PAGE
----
Thanks to the TLC show Extreme Couponing, the practice of scouring through one’s local newspaper and clipping coupons is suddenly in vogue. Although achieving the monumental savings depicted on TV takes a great deal of dedicated effort, most of us are aware that using coupons–whether they be grocery store printables or promo codes for online retailers–can be an easy and smart way to save money. But coupons only scratch the surface of money saving opportunities that savvy shoppers can take advantage of to fortify their finances. There are a number of other tactics that can help consumers make the most of their hard-earned money—no scissors required.
Here are ten surefire ways to save money:
Have a Plan
According to the 2010 survey conducted by the National Foundation for Credit Counseling, 56% of Americans don’t have a budget. Without a firm grasp on income vs. expenses, it’s easy to get stuck in a routine of spending money as fast as it’s earned while neglecting to build up savings for emergencies, large purchases or retirement. Use a tool like Mint.com to track spending habits, and then revise and refine to make sure you have a realistic plan in place to “pay yourself first.”
If after tracking your spending and saving you find too much emphasis on the former, it could be time to put your “living large” lifestyle on a diet. This could entail trading in the oversized, gas-guzzling SUV for a zippy, little economy car or your drafty McMansion for a cozy condo or even just eliminating thousands of unwatched channels from your cable package and scaling down a more reasonable and affordable plan. Too often consumers become prone to “lifestyle inflation” and find their savings decrease even as their income rises.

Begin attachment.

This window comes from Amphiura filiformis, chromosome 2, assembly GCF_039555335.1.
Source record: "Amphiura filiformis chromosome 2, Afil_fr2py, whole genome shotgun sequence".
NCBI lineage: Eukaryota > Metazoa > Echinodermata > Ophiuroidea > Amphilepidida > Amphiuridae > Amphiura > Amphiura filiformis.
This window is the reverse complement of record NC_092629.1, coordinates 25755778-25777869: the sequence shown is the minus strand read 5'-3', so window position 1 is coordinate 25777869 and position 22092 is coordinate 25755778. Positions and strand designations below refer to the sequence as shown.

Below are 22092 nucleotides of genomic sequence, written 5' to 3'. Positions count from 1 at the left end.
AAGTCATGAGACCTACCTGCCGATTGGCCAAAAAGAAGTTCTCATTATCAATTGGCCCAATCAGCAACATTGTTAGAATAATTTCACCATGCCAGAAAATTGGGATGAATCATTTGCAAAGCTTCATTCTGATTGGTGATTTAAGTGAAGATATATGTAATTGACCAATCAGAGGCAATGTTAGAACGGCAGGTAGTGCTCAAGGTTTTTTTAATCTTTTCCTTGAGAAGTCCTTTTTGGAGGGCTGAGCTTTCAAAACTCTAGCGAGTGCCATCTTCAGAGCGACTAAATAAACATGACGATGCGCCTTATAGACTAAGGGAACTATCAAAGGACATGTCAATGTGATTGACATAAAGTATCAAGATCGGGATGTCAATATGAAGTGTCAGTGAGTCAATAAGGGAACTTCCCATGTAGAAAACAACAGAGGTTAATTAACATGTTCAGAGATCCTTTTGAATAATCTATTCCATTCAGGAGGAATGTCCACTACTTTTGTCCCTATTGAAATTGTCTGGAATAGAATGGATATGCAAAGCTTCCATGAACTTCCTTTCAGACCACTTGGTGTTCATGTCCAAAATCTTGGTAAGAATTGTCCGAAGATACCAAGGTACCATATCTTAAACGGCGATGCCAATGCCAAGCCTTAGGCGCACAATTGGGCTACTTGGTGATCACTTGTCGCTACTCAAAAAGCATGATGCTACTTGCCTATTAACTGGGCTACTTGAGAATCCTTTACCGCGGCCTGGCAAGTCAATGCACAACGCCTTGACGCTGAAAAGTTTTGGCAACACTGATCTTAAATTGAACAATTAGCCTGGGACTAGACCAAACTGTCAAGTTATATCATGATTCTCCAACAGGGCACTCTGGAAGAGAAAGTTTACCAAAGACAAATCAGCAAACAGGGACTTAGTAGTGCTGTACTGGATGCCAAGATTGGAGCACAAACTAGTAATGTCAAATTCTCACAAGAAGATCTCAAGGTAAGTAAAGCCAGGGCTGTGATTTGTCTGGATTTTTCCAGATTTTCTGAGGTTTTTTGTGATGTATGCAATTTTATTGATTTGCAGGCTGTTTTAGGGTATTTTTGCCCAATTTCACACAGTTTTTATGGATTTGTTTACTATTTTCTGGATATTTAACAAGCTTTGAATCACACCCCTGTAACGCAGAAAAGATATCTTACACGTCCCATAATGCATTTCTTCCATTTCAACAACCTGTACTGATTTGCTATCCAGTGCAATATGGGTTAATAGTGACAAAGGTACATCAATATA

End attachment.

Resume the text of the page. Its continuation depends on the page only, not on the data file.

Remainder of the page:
It’s not just that leaky faucet or running toilet that’s costing your bank account; late fees, interest charges, penalties and even the occasional parking or traffic ticket can eat away at your savings. While some interest charges are unavoidable–such as a home mortgage–others are completely within your control. Scoring a sweet deal on a brand new laptop is meaningless if you’re paying revolving interest charges on your credit card. Setting up autopay is preferable to incurring late fees. In addition, buying lunch vs. brown bagging, cancelling subscriptions you never use/read, eliminating daily visits to the vending machine all qualify as areas where small outlays here and there can add up to big bucks over the course of time.
Do the Research
After putting a budget in place to let you know what you can and cannot afford, it’s important for consumers to educate themselves on what the price range is for items they are purchasing. It’s not just that a pair of shoes can range from anywhere to under $20 for some Payless knock-off to hundreds of dollars for Manolo Blahniks, even the exact same make/model LCD TV can vary widely in pricing. That hot sale price means nothing if the retailer has artificially inflated the “original” price to begin with, so make sure to investigate price comparison websites, competitors or other research resources before shelling out any money.
This has nothing to do with the stock market but rather with making smart decisions regarding how you spend your money. Spending wisely means taking into account value, quality, flexibility, longevity, etc. For example, you can probably find a great bargain on a winter coat–but if it falls apart after one season, how much did you really save? Non-refundable airline fares can save a ton of cash, but if your plans get upended, you’re out of luck and out the money. Being frugal is about being smart enough to know that cheaper isn’t always better.
Never Pay Retail